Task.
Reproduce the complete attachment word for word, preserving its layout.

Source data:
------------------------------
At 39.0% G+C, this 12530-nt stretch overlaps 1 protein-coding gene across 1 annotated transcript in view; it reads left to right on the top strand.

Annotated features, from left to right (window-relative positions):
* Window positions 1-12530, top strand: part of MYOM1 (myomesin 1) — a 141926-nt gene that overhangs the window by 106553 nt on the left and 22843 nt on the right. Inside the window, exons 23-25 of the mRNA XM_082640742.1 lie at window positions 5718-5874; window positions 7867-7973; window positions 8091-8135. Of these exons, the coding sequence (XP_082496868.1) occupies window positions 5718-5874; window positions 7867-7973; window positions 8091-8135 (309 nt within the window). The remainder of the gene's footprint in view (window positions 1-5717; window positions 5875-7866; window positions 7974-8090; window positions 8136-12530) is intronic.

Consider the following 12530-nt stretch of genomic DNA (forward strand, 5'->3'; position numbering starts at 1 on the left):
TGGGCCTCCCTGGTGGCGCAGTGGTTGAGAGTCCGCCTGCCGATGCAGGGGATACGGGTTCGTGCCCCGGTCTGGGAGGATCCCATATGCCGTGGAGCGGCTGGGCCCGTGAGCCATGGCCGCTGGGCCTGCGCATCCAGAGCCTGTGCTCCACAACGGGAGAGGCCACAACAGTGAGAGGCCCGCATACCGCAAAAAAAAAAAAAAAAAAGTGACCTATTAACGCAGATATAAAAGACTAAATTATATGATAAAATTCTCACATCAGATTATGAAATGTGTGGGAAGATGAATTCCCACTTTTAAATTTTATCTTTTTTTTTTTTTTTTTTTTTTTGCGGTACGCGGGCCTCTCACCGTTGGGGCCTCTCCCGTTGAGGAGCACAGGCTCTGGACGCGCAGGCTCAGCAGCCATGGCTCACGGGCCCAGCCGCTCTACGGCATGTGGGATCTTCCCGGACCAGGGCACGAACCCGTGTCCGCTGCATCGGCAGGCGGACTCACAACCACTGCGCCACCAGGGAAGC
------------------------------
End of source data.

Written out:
At 39.0% G+C, this 12530-nt stretch overlaps 1 protein-coding gene across 1 annotated transcript in view; it reads left to right on the top strand.

Annotated features, from left to right (window-relative positions):
* Window positions 1-12530, top strand: part of MYOM1 (myomesin 1) — a 141926-nt gene that overhangs the window by 106553 nt on the left and 22843 nt on the right. Inside the window, exons 23-25 of the mRNA XM_082640742.1 lie at window positions 5718-5874; window positions 7867-7973; window positions 8091-8135. Of these exons, the coding sequence (XP_082496868.1) occupies window positions 5718-5874; window positions 7867-7973; window positions 8091-8135 (309 nt within the window). The remainder of the gene's footprint in view (window positions 1-5717; window positions 5875-7866; window positions 7974-8090; window positions 8136-12530) is intronic.

Consider the following 12530-nt stretch of genomic DNA (forward strand, 5'->3'; position numbering starts at 1 on the left):
TGGGCCTCCCTGGTGGCGCAGTGGTTGAGAGTCCGCCTGCCGATGCAGGGGATACGGGTTCGTGCCCCGGTCTGGGAGGATCCCATATGCCGTGGAGCGGCTGGGCCCGTGAGCCATGGCCGCTGGGCCTGCGCATCCAGAGCCTGTGCTCCACAACGGGAGAGGCCACAACAGTGAGAGGCCCGCATACCGCAAAAAAAAAAAAAAAAAAGTGACCTATTAACGCAGATATAAAAGACTAAATTATATGATAAAATTCTCACATCAGATTATGAAATGTGTGGGAAGATGAATTCCCACTTTTAAATTTTATCTTTTTTTTTTTTTTTTTTTTTTTGCGGTACGCGGGCCTCTCACCGTTGGGGCCTCTCCCGTTGAGGAGCACAGGCTCTGGACGCGCAGGCTCAGCAGCCATGGCTCACGGGCCCAGCCGCTCTACGGCATGTGGGATCTTCCCGGACCAGGGCACGAACCCGTGTCCGCTGCATCGGCAGGCGGACTCACAACCACTGCGCCACCAGGGAAGC